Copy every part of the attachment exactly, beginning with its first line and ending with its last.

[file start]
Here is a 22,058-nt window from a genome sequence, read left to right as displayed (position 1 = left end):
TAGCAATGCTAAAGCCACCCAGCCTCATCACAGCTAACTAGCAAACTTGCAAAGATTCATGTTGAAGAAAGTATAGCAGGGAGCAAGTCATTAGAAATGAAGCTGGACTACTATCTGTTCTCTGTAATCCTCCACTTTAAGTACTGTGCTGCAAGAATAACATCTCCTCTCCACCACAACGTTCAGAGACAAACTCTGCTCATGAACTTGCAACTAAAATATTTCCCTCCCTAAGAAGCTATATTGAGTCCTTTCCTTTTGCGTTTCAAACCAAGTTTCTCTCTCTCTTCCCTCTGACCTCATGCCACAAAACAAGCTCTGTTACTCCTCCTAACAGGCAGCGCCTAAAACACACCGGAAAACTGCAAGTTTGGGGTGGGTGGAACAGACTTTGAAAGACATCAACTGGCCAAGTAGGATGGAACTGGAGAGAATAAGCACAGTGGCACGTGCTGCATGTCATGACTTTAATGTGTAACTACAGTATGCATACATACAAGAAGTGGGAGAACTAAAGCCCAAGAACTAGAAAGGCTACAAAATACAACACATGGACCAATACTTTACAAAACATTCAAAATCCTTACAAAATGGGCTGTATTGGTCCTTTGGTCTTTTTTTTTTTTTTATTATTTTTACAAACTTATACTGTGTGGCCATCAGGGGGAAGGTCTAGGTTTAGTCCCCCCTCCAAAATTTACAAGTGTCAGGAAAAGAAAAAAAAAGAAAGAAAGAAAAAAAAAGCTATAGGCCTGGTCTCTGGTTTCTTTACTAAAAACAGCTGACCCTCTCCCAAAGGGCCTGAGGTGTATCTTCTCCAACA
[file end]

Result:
Here is a 22,058-nt window from a genome sequence, read left to right as displayed (position 1 = left end):
TAGCAATGCTAAAGCCACCCAGCCTCATCACAGCTAACTAGCAAACTTGCAAAGATTCATGTTGAAGAAAGTATAGCAGGGAGCAAGTCATTAGAAATGAAGCTGGACTACTATCTGTTCTCTGTAATCCTCCACTTTAAGTACTGTGCTGCAAGAATAACATCTCCTCTCCACCACAACGTTCAGAGACAAACTCTGCTCATGAACTTGCAACTAAAATATTTCCCTCCCTAAGAAGCTATATTGAGTCCTTTCCTTTTGCGTTTCAAACCAAGTTTCTCTCTCTCTTCCCTCTGACCTCATGCCACAAAACAAGCTCTGTTACTCCTCCTAACAGGCAGCGCCTAAAACACACCGGAAAACTGCAAGTTTGGGGTGGGTGGAACAGACTTTGAAAGACATCAACTGGCCAAGTAGGATGGAACTGGAGAGAATAAGCACAGTGGCACGTGCTGCATGTCATGACTTTAATGTGTAACTACAGTATGCATACATACAAGAAGTGGGAGAACTAAAGCCCAAGAACTAGAAAGGCTACAAAATACAACACATGGACCAATACTTTACAAAACATTCAAAATCCTTACAAAATGGGCTGTATTGGTCCTTTGGTCTTTTTTTTTTTTTTATTATTTTTACAAACTTATACTGTGTGGCCATCAGGGGGAAGGTCTAGGTTTAGTCCCCCCTCCAAAATTTACAAGTGTCAGGAAAAGAAAAAAAAAGAAAGAAAGAAAAAAAAAGCTATAGGCCTGGTCTCTGGTTTCTTTACTAAAAACAGCTGACCCTCTCCCAAAGGGCCTGAGGTGTATCTTCTCCAACA